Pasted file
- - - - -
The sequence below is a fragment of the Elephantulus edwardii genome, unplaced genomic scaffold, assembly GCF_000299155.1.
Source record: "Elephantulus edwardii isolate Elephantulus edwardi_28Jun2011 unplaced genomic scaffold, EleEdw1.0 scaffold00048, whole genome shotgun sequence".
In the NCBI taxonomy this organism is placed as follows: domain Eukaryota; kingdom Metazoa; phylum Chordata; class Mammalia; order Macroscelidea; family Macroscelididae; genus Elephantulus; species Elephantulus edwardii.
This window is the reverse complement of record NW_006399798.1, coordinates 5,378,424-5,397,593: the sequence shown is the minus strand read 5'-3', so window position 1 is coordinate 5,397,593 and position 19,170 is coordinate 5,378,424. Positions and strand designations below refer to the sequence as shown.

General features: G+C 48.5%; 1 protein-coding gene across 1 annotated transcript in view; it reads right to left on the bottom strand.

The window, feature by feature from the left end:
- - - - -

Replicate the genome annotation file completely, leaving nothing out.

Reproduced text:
The sequence below is a fragment of the Elephantulus edwardii genome, unplaced genomic scaffold, assembly GCF_000299155.1.
Source record: "Elephantulus edwardii isolate Elephantulus edwardi_28Jun2011 unplaced genomic scaffold, EleEdw1.0 scaffold00048, whole genome shotgun sequence".
In the NCBI taxonomy this organism is placed as follows: domain Eukaryota; kingdom Metazoa; phylum Chordata; class Mammalia; order Macroscelidea; family Macroscelididae; genus Elephantulus; species Elephantulus edwardii.
This window is the reverse complement of record NW_006399798.1, coordinates 5,378,424-5,397,593: the sequence shown is the minus strand read 5'-3', so window position 1 is coordinate 5,397,593 and position 19,170 is coordinate 5,378,424. Positions and strand designations below refer to the sequence as shown.

General features: G+C 48.5%; 1 protein-coding gene across 1 annotated transcript in view; it reads right to left on the bottom strand.

The window, feature by feature from the left end: